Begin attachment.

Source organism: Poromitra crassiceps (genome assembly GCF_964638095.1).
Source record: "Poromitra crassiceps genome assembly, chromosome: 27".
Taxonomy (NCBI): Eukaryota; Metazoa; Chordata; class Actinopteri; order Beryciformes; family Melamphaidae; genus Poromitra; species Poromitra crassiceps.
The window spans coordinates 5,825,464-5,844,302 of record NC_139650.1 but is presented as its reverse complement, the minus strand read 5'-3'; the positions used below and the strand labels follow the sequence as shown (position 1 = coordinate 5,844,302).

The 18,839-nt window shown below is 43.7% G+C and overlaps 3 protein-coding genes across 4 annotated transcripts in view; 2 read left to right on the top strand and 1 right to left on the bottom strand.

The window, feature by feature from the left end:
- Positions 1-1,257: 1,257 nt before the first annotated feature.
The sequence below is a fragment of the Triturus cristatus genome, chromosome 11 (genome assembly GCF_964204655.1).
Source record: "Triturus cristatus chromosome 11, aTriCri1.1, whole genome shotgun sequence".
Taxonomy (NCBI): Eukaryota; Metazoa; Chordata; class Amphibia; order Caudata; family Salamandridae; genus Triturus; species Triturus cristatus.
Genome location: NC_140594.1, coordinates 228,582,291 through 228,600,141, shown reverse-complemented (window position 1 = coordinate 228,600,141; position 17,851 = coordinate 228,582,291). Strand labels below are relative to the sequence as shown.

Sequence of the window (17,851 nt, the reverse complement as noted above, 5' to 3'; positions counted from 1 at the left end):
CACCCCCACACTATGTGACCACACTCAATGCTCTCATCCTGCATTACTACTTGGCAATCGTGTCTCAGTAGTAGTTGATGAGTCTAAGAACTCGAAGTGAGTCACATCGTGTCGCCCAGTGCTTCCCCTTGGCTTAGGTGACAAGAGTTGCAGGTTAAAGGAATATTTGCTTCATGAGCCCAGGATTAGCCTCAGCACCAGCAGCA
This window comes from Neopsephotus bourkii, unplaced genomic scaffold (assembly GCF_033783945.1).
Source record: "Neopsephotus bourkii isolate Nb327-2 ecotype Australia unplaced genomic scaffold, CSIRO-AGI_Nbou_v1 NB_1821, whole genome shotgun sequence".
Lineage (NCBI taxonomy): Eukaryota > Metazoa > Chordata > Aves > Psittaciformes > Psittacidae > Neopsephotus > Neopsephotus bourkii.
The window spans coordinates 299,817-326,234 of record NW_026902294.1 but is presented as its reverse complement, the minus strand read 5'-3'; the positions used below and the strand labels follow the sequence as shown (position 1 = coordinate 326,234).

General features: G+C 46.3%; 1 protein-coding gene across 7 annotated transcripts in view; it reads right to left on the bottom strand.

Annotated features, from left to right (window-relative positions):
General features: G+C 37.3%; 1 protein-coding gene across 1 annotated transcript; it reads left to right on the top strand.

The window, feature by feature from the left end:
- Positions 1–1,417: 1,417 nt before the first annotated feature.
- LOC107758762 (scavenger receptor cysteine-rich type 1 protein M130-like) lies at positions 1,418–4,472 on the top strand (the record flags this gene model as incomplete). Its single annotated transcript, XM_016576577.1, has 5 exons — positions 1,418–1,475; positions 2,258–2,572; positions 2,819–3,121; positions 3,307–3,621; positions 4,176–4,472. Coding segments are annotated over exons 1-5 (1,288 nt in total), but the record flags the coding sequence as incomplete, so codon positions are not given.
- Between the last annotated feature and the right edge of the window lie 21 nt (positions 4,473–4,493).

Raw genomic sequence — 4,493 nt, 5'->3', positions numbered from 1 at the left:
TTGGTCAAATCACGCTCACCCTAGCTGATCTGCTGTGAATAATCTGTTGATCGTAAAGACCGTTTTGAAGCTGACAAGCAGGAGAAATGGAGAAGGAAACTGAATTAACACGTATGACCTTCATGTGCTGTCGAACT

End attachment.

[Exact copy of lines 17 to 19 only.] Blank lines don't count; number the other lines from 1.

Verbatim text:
The window spans coordinates 299,817-326,234 of record NW_026902294.1 but is presented as its reverse complement, the minus strand read 5'-3'; the positions used below and the strand labels follow the sequence as shown (position 1 = coordinate 326,234).

General features: G+C 46.3%; 1 protein-coding gene across 7 annotated transcripts in view; it reads right to left on the bottom strand.

Annotated features, from left to right (window-relative positions):